The Men Who Stare at Goats by Jon Ronson

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The Men Who Stare at Goats
by Jon Ronson
(Picador, 2005)

Reviewed by Mike Mosher

I have some friends from high school whom I suspect (and my wife is convinced) are intelligence agents. Very smart university-town faculty brats, witty and cynical, liberal in their politics, who studied computer science in college. Now they work in computer security, avionics, systems programming, other fields about which they remain fairly vague. They never talk about their work, other than how takes them around the country and sometimes the world. Some even refuse to communicate by email, fearing it could compromise the computer used for their work. But I like to think the government has people of this integrity and flexibility on the payroll, quick and thoughtful and likable and balanced, and smart enough to find and provide the right information.

The Men Who Stare at Goats reminds us that not all agents, at least in the military, are so blessed. Ronson, a British journalist who writes for the Guardian newspaper, previously published the "bestselling" Them: Adventures with Extremists, and in this book adventures among the weird and their weirdness in US intelligence agencies. He discusses inconclusive experiments in remote viewing, knowing what is going on in another location without direct or technologically-mediated sensory input. The title comes from an experimental project where soldiers gained the supposed ability to kill a goat by staring at it, though the intensity often caused injury to the initiator of the process.

He mentions The First Earth Batallion, a short-lived military project to create a "New Age" soldier, versed in non-leathal martial arts. News of this made its way to magazines like Psychology Today, Mondo 2000 or Wired, the soldier's eco-friendly attitude couched in liberal spiritual terminology. Before the reader envisions David Carradine's monkish Kane in the '70s TV series "Kung Fu", Ronson informs us there were Soldier of Fortune types (some of whom were flatteringly pictured or profiled in that magazine) in the military who came to define "nonleathal" as defined "killing without firearms or knife".

Ronson then makes the leap of typing this project to psychological operations carried out in Iraq. His argument that the abuses and indignities photographed Abu Ghraib had to be carefully calculated program. This includes the use of music and sounds to disorient suspects under interrogation, a technique that had been used on kidnapped US General Dozier. Yet I would say the hoods and restraints are a war crime, and probably insure the conversion of an innocent bystander into an occupier-killing insurgent.

There is a long digression into the suicide, perhaps intentionally provoked out of the Agency's scientific curiosity, of CIA agent Frank Olson in 1953 when he was surreptitiously dosed with LSD. It is shoehorned into the book as see-the-weird-crap-the-government-does? evidence to support the author's trajectory. For decades there has been a long struggle by his son Eric for the truth behind the strange death, which included exhuming Frank Olson's body. There's a couple of photos of the exhausted family, their ordeal momentarily brightened when President Gerald Ford invited them to the White House to extend an apology for Frank's unfortunate death.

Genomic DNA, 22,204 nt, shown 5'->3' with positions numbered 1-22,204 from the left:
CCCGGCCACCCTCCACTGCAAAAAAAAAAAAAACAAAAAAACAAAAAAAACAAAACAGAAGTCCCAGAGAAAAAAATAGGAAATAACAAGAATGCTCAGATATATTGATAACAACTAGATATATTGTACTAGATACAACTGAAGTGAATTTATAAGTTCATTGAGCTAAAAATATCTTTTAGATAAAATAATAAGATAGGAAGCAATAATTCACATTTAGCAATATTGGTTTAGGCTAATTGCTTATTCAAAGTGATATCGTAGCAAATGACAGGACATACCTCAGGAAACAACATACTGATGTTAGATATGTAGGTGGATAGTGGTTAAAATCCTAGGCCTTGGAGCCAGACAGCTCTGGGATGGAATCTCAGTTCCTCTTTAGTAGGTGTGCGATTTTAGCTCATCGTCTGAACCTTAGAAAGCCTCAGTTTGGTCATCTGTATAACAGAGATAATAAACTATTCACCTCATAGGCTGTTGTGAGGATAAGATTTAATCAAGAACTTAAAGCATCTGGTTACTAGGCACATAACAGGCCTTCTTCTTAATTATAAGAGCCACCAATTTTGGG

At its best, this book has the voice of longer (than newspaper columns) pieces by the San Francisco journalist Warren Hinckle, exuberant editor of short-lived muckraking magazines Ramparts, Scanlan's and War Times. Yet often Ronson's tone is maddeningly light, that of a Well-Did-You-Evah? entertaining but overly long shaggy dog story, redeemed when peppered with fun details like a General bonking his head when convinced that he can walk through walls.

In the end, the thesis that New Age psycho-soldiering led to the abuses of Abu Graib and Guantanamo doesn't quite tie together. Then again, nothing since 9/11 really does, does it? The logic of the War in Iraq to Keep from Pursuing Osama has been such that it quickly induces the most paranoid of explanations. George Bush may have wanted to discredit the US, shatter its military capacity, hobble its domestic and international economy, on orders of the Binladen family and other Saudi oil oligarchs. Or maybe Bush was in the pay of China. Or, his effective use of Biblical rhetoric reveals he did all that bad to hasten the End Times. See how easy it is to spin the real madness into hyper-madness?

Jon Ronson's book, despite its leisurely pace, tosses on the table some tropes to consider. If this author doesn't provide the most convincing and watertight (waterboarding-tight?) answers, at least he goats, I mean goads us into thinking about some nettlesome questions.

Mike Mosher is Associate Professor of Art/Communication & Digital Media at Saginaw Valley State University.

Copyright © Mike Mosher. All rights reserved.

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